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World Voices Festival: Ottessa Moshfegh

By Lisa Tolin

Ottessa Mosfegh isn’t entirely sure why she’s a phenomenon on TikTok, where she doesn’t have an account.

Asked about the chattering about her on social media, she turns the question around. “I don’t really know, to be honest. What are people talking about?”

The challenge of keeping up with online discourse is part of the conversation Moshfegh, the author of Lapvona, My Year of Rest and Relaxation, and the PEN/Hemingway winner Eileen, hopes to have at her opening night panel at PEN America’s World Voices Festival, “Ottessa Moshfegh Presents: Why Write?”

Moshfegh, a festival guest chair, will speak with three very different novelists—Rachel Kushner (The Mars Room, The Flamethrowers), Min Jin Lee (Pachinko, Free Food for Millionaires), and Akhil Sharma (Family Life, A Life of Adventure and Delight)—about why they write, and how they respond to a discourse that “shifts faster than novelists can write.”

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In conversation with PEN America, Moshfegh talked about how online conversations and identity politics affect the writing process.

What made you want to have this discussion at the World Voices Festival? 

First of all, I have a lot of respect for PEN, and I’m also very grateful to PEN, because I won the PEN/Hemingway award with my first novel, and it was an incredible honor and really shifted the way that I thought about my work and having a place in literature. So I know that the power of its influence is not to be taken lightly. Second of all, the World Voices Festival just seemed like an amazing opportunity to create a new kind of conversation that I rarely get to have. And when they asked me to be a chair, I mean, I didn’t even think about it. I was just like, “well, of course I would.” 

I was excited to talk to three writers whose work is so different, and whose work travels the world about why they write, what they think of the place of literature right now, how they contend with politics, social politics, identity politics, without sacrificing their artistry. Those are things that are very, very dear to me personally. I have really strong opinions. But it’s also not something that I discuss with other writers. privately or publicly.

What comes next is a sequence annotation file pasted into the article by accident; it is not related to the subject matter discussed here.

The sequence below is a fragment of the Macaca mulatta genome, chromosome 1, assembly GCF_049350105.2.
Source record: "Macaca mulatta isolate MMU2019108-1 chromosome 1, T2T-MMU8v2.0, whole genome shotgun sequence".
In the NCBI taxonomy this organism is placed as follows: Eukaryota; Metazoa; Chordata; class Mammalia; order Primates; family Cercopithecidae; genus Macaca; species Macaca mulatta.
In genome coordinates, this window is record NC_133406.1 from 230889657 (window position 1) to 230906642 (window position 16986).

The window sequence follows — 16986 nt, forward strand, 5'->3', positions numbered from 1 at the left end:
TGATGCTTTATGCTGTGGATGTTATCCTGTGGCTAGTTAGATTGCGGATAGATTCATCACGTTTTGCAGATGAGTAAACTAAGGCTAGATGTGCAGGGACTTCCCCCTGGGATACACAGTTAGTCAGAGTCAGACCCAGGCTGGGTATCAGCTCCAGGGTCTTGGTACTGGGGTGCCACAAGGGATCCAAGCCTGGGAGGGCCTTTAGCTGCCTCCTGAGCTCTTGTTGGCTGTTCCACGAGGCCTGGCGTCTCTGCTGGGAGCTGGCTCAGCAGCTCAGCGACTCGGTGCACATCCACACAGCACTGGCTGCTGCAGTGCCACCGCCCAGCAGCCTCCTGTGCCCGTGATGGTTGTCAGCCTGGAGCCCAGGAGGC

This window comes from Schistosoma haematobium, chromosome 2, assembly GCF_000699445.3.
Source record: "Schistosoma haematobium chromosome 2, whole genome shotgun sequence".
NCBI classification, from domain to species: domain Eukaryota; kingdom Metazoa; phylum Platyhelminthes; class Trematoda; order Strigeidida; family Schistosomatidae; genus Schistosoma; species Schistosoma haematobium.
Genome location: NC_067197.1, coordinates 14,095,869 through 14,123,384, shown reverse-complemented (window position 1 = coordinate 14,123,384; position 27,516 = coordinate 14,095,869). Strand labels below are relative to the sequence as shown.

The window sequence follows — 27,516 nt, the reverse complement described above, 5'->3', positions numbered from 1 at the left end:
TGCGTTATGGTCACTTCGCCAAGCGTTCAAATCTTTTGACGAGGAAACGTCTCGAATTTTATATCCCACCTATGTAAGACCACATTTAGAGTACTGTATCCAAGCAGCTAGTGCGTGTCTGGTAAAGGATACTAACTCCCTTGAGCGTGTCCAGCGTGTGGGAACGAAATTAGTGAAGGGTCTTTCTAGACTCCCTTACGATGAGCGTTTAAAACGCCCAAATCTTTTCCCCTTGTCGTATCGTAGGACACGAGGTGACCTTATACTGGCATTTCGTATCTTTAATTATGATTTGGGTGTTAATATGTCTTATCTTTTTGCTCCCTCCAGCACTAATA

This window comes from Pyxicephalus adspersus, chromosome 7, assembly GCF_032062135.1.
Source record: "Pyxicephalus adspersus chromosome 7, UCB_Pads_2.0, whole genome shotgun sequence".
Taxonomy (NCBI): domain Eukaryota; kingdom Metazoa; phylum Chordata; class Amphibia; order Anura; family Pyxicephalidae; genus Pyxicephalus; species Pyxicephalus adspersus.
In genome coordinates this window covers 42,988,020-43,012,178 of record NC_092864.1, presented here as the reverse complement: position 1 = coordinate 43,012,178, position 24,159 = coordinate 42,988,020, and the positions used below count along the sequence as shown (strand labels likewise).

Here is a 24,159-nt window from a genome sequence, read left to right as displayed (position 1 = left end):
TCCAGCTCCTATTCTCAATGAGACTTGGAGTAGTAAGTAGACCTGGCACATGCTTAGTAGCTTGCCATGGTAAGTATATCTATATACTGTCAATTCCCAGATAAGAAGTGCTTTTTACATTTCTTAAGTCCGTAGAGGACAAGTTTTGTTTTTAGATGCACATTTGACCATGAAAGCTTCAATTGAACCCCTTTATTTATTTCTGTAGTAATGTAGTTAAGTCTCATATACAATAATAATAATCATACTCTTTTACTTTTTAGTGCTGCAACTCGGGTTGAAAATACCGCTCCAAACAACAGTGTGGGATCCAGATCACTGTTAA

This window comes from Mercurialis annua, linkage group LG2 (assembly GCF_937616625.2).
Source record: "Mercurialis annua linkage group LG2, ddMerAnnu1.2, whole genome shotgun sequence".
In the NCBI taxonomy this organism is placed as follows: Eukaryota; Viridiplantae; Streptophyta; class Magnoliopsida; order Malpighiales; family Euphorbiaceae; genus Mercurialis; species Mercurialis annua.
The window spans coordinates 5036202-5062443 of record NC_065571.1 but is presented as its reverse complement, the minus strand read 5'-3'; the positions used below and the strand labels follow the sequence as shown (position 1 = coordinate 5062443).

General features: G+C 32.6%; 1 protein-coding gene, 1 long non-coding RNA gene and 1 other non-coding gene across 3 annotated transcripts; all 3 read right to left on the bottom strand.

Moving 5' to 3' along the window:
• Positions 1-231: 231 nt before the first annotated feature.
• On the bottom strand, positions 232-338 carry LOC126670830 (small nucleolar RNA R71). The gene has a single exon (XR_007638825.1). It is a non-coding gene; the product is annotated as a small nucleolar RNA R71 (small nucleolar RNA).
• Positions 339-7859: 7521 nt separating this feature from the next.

It’s a huge topic, why write? How would you answer it? 

I’d say 95% of the reason I write fiction is because I want to get better at writing fiction. So for me, it’s very personal. It’s about building an ability. And the only way for me to do that is to practice. So I don’t consider any of my books a masterpiece. I think I write in order to follow a path toward what I want to be able to do. And I think if I thought of it another way, it would be too devastating to say goodbye to projects.

“When I am writing, it’s kind of like I’m listening to my favorite song.”

And I also write because it’s really the only way that I know how to express myself from a place that feels very deep inside. I write because I have a ridiculous sensitivity to language and fiction. And when I am writing, it’s kind of like I’m listening to my favorite song. I get a very deep satisfaction that feels like a spiritual kind of being moved in a way that I can’t explain. I write because I love writing, and it’s what I want to do. Sometimes I make decisions based on what I want to communicate to others, and that’s where my feelings and thoughts and questions for society, the society of readers, comes in. So I’d say 95% totally selfish, 5% motivated by curiosity about other people and their lives and how people think.

In your panel, you’ll be talking about keeping up with the discourse. Media is changing, the world is changing. What’s the biggest challenge for a writer?

Well, this is what I want to ask them. I think one challenge that comes to mind is our identities as writers seem to be redefined by an industry responding to some social and cultural shifts, so even when Eileen came out in 2016, I was really surprised by what a big deal having an “unlikable female character” was, you know, it was like, Oh, now the, the critics and the media are taking this on as a new subject. I was just early in this big fad of taste. Taste had shifted away from likable heroes. We wanted imperfect people to relate to. But it really has nothing to do with my process . Writing into a different world of values placed on different kinds of characters is …  I’m curious if it’s repellent? Or is it interesting? Does it open doors for writers and the way that their imaginations move?